Summary: Using Colossians 2:11-17 as a basis, Dave looks into the second of three spiritual dangers, this one being religious legalism.

Keeping First Things First: Resisting Rules

Jesus, Post-Resurrection part 4

Colossians 2:11-17

Wildwind Community Church

May 14, 2006

In the first 10 verses of Colossians Paul confronts a danger that would keep believers from standing firm in their faith – that danger is what Paul called empty philosophies. We discussed that last week. This week I want to move on to the second danger Paul points out, which is what he calls religious legalism.

Now unless you are pretty familiar with the Bible, parts of this are really going to be confusing for you, so please just absorb what you can and wait for me to answer your questions – I think I already know what they are!

Text is 2:11-17, but we’ll start in verse 9 to get us into it.

Colossians 2:9-17 (NIV)

9 For in Christ all the fullness of the Deity lives in bodily form, 10 and you have been given fullness in Christ, who is the head over every power and authority. 11 In him you were also circumcised, in the putting off of the sinful nature, not with a circumcision done by the hands of men but with the circumcision done by Christ, 12 having been buried with him in baptism and raised with him through your faith in the power of God, who raised him from the dead.

13 When you were dead in your sins and in the uncircumcision of your sinful nature, God made you alive with Christ. He forgave us all our sins, 14 having canceled the written code, with its regulations, that was against us and that stood opposed to us; he took it away, nailing it to the cross. 15 And having disarmed the powers and authorities, he made a public spectacle of them, triumphing over them by the cross.

16 Therefore do not let anyone judge you by what you eat or drink, or with regard to a religious festival, a New Moon celebration or a Sabbath day. 17 These are a shadow of the things that were to come; the reality, however, is found in Christ.

There are few drives stronger in human beings than the drive to know the rules. Even people who hate rules want to know what they are so they can break them!

Rules tell us our limits. They give us boundaries. They secure some of us against a suspicion we have that there’s something in us that might rage out of control were the rules not clearly laid down, along with the consequences for breaking them.

When new people come to this church for the first time, they have this vague sense of discomfort, despite how hard we try to make them feel comfortable. Whether they understand this or not, that discomfort comes from not knowing the rules. Rules tell us what is acceptable and what is not acceptable. Rules let us know what kinds of things will help us fit in, and what kinds of things will mark us as outcasts. Rules draw lines of comfort and safety and familiarity around us. Rules tell us what things are done, and how, and when, and by whom, and where, and how often. Rules tell us what things are NOT done so we know what to avoid so we don’t end up feeling foolish. What do I do with my chair after service? What do I do with my children when I get here? How should I dress for church?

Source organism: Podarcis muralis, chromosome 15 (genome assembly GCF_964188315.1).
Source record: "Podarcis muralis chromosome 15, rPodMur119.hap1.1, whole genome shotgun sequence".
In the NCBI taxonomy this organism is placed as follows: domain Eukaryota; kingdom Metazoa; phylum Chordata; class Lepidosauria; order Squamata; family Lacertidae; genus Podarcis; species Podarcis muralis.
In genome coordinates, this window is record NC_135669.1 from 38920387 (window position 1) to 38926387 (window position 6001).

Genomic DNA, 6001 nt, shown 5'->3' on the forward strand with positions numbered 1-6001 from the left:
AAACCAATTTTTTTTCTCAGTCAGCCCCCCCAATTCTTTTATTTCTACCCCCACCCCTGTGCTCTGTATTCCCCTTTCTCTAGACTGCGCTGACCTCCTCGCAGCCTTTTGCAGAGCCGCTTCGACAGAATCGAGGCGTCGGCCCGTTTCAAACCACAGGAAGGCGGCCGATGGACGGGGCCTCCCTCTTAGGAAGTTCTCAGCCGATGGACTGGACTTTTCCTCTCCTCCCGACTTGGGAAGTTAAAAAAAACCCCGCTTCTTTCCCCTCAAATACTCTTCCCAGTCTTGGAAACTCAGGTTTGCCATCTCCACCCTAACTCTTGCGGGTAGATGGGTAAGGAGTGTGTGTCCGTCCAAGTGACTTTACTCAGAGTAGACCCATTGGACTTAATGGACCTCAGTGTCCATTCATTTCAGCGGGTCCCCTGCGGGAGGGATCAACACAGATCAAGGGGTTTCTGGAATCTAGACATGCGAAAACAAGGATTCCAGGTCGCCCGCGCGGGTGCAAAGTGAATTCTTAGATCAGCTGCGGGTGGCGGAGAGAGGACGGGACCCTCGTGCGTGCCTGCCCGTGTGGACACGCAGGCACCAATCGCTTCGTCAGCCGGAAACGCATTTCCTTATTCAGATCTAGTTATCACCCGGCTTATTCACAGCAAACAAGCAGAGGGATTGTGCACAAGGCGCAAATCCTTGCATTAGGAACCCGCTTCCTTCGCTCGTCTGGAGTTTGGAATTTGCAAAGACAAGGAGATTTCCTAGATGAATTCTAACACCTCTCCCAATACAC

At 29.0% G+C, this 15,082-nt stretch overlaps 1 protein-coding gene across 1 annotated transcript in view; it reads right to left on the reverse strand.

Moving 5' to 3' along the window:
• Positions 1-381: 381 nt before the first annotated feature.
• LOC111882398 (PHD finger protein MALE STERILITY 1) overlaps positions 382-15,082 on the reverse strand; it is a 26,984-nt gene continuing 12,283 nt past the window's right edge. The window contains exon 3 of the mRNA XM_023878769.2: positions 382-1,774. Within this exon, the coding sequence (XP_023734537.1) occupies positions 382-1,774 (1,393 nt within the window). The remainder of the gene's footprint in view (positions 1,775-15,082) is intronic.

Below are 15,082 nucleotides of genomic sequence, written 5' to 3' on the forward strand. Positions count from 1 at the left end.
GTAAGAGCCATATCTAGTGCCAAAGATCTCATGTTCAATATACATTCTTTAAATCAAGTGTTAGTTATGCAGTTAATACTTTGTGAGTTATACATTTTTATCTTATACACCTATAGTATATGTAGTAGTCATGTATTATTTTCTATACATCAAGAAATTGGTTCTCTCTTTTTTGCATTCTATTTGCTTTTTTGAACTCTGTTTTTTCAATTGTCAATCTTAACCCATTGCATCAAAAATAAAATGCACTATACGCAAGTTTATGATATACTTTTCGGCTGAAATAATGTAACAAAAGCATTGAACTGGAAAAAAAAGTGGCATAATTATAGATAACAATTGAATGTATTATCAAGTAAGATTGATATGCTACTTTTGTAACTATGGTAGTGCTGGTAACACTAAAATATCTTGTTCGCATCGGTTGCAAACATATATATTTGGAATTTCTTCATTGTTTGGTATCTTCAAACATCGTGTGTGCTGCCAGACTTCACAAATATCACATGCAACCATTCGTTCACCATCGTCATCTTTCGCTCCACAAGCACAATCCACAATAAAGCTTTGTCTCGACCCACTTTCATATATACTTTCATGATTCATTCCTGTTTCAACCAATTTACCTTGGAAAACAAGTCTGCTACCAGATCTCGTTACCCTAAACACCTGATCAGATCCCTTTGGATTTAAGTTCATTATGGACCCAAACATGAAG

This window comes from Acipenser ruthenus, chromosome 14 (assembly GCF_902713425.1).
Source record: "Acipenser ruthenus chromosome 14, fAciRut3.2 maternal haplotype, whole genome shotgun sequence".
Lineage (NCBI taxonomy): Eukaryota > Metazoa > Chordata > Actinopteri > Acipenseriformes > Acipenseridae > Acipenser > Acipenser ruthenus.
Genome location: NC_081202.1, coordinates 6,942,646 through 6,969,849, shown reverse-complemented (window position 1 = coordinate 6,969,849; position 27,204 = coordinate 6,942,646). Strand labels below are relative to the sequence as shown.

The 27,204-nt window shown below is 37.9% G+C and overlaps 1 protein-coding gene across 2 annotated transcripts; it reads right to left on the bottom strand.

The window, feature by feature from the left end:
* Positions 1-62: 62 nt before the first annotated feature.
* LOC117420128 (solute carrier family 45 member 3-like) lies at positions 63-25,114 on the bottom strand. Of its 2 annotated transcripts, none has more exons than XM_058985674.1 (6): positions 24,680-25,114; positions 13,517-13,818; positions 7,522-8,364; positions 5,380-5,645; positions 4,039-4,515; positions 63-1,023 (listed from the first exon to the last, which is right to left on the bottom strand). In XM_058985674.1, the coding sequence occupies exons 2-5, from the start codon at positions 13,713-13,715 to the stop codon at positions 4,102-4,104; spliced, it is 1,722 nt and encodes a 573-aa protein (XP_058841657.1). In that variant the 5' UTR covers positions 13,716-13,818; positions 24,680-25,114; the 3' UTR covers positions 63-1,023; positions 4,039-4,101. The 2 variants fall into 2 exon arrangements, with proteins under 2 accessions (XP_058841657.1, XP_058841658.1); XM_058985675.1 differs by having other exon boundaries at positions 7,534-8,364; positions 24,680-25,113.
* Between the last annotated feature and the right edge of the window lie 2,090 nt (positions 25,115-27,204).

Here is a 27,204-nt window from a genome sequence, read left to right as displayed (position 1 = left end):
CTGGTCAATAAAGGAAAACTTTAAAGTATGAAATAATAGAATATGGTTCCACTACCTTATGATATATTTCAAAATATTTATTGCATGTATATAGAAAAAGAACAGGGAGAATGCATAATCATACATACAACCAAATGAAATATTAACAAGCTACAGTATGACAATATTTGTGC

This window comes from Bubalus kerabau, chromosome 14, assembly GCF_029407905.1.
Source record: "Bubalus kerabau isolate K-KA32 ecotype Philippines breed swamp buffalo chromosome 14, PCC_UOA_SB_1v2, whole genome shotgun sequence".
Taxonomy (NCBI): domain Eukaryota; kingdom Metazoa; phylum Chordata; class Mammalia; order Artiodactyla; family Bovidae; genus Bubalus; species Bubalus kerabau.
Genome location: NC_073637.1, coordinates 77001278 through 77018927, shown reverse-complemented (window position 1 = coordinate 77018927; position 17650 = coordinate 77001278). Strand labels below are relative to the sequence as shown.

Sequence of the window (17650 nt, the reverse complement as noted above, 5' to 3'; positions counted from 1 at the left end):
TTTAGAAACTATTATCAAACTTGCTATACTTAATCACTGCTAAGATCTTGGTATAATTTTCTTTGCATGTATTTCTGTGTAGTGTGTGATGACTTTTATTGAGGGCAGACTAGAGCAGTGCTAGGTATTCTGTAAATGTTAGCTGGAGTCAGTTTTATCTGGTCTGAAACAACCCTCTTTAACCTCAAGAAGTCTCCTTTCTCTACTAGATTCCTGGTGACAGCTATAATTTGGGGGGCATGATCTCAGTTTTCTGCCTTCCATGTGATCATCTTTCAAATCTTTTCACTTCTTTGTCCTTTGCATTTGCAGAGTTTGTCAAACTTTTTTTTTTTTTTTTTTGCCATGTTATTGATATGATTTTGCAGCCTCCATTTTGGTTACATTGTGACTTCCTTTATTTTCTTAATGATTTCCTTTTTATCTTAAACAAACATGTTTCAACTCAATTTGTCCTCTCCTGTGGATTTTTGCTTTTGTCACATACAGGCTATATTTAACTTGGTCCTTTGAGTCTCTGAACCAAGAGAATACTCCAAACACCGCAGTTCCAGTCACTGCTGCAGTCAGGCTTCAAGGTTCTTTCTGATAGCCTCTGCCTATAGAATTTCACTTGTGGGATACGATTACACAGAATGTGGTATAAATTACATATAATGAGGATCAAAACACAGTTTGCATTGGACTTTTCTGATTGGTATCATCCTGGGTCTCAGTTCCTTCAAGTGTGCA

People in our culture are instinctively nervous around those who do not respect the rules. Rule-breakers and rule-haters make people feel insecure and unsafe. Rule-breakers and rule-haters often wind up either as criminals or as visionary leaders: this includes both good ones – like Martin Luther King, and evil ones, like Hitler. It’s not unusual that they wind up dead, like say Martin Luther King or Hitler. Or Jesus. People are suspicious of rule-breakers. We need to know what to think and how to think, and the rules help us know that. So we don’t know what to think about people who don’t seem to respect the rules.

The human need for rules is so deep that everywhere humans go, they make rules. Our legislature debates and creates new laws every day in this country. The answer to every problem seems to be to draft a law that will make something else against the rules.

You take two people stranded on a desert island where there are no governments, no rules, no laws – nothing telling them what to do. I assure you that within a day or two, they have drawn lines around their own possessions, or drawn a line to divide the land in half, or set up rules for who hunts for food on what days. Human society could not survive without rules. The need for rules comes from our instinct to survive.

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